As reported last week, Sri Lanka is currently experiencing a huge cement shortage, currently estimated at 1 million bags per month. This is due to a shortage of local production facilities, price controls affecting imports, and a huge construction boom led by infrastructure projects. Additionally, concrete rather than asphalt is being used for all rural roads. This being the case, Sri Lanka’s Tokyo Cement group (a JV between Nippon Coke & Engineering Company of Japan, and the local St. Anthony’s Consolidated Group) is considering establishing a number of ready-mix concrete plants on the island. The company currently has seven ready-mix plants in the country, including a new one in northern Jaffna, a region that particularly suffered during the island’s 30-year war.
Tokyo Cement is also looking into expanding its power generation capacity with a view to making it a separate business. In its 2010/2011 financial report, the company stated: "A most immediate strategy being pursued by the company is in using the advantage we currently possess as a technology leader in biomass power generation. We are now exploring the further possibility of expanding our power generation capabilities using dendro power. We are critically evaluating the possibility of creating a separate line of business in power generation to add value to the activities of the group." The company has recently signed a deal with the state to sell dendro power back to the grid.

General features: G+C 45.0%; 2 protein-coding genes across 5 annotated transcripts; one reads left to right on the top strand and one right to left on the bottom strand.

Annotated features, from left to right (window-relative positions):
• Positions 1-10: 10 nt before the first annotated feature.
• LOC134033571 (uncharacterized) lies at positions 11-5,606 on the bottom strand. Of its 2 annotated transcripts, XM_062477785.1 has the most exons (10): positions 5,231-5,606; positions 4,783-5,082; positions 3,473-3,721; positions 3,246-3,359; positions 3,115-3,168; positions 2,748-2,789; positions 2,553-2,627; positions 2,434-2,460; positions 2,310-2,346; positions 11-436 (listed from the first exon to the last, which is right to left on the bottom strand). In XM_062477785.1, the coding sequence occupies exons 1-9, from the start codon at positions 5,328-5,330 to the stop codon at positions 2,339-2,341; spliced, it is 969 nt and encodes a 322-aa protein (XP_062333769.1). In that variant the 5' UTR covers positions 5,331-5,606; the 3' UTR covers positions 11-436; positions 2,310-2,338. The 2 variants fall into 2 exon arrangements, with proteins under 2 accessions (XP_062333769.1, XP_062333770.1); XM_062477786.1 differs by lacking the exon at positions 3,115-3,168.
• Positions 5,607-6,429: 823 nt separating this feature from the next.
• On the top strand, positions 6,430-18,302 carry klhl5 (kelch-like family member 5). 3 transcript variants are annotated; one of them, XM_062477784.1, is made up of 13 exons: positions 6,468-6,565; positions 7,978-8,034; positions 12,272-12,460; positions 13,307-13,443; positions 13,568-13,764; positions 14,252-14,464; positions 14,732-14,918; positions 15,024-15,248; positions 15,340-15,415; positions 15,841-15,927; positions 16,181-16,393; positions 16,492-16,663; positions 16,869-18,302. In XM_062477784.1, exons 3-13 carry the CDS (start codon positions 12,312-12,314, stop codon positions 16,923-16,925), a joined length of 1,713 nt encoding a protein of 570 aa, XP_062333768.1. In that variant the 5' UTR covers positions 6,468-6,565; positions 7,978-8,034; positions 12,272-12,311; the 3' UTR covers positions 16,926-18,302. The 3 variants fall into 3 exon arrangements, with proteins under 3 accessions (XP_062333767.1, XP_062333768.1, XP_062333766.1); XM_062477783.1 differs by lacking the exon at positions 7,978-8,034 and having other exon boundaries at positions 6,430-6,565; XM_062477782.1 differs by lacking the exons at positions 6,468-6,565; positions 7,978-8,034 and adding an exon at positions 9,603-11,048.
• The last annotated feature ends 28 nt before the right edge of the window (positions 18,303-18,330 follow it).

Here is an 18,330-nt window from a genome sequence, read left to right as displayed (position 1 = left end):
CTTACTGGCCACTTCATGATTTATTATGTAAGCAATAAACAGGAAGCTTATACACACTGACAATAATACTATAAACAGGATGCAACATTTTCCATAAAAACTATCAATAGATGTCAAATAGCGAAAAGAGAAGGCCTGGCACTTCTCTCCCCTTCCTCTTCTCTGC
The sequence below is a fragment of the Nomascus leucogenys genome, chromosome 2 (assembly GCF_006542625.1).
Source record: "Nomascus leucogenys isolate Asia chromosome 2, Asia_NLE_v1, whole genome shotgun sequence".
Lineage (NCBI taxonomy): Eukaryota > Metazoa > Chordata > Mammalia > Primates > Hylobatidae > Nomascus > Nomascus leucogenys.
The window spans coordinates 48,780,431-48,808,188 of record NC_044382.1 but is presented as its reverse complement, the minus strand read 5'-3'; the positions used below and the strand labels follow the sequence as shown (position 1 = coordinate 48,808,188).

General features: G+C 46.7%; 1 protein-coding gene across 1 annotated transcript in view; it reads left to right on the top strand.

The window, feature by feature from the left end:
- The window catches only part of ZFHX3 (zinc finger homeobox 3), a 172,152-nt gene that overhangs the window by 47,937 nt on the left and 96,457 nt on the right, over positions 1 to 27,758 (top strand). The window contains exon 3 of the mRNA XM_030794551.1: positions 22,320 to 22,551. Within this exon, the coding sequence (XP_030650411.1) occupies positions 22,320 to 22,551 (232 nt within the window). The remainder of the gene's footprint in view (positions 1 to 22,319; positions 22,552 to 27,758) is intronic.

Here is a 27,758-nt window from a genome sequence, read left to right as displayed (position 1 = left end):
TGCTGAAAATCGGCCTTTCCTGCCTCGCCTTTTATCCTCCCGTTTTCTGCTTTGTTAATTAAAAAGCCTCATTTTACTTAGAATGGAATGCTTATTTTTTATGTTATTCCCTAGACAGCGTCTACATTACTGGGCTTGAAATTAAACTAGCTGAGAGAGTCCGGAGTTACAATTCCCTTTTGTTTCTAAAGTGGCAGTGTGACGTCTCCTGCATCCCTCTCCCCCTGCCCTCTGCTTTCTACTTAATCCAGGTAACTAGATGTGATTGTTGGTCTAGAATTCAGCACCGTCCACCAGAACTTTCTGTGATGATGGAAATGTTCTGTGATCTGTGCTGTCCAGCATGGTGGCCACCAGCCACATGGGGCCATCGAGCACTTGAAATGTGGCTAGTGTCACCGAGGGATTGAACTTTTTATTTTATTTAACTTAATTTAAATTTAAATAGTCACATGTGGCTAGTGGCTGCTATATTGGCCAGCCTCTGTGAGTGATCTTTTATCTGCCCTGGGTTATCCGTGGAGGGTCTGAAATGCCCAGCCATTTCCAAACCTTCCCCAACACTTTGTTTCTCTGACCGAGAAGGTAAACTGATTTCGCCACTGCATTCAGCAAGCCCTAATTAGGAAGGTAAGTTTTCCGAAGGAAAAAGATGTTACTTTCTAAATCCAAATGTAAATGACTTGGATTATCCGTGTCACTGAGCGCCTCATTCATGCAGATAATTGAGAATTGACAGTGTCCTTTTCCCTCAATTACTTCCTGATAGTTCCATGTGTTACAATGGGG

Meanwhile, Sri Lanka Cement Corporation (SLCC) has sought Port Authority approval to establish a cement packaging plant in the Ruhunu Magampura port. Currently, SLCC and Lanka Cement Ltd (LCL)’s KKS cement plant in Kankesanthurai is producing pavement blocks, cement blocks and telecom/electricity posts to cater to demand. The two firms are set to invest Rs.10 million in the coming months to increase capacity. Employment opportunities are set to double at the plant, and selected students at schools in the region will be provided training to manufacture and market cement-based products under the guidance of SLCC.
A related problem has been the import of cement that has not been certified by the Sri Lanka Standards Institute (SLSI). The concern is that substandard cement will be let into the country. This week, discussions are being held between the SLSI, Consumer Affairs Authority and cement industry representatives in order to solve this problem. The Chairman of the SLSI has said that the Institute was prepared to accept a quality certificate from an accredited internationally accepted laboratory, but that consumers would be purchasing the product at their own risk without an SLS certificate. Recently, the National Coopertation Council ordered 100 000 x 50 kg bags of cement to ease the shortage on the local market, but only 14 000 bags were released. The cement, imported from Pakistan, had had an SLS certificate, but this was later withdrawn due to quality concerns.
The Ministry of Cooperatives and Internal Trade has confirmed that the SLSI, which earlier refused SLS certification to Lucky Cement from Pakistan on the basis that the cement was of substandard quality, has now lifted the ban on the cement after sample tests conducted in the UK showed that the cement was not of inferior quality.
According to sources, the ban was immediately lifted after a UK-based company confirmed the cement was not of inferior quality.
Read the article online at: https://www.worldcement.com/asia-pacific-rim/30082011/sri_lanka_expansions_planned_as_shortage_continues/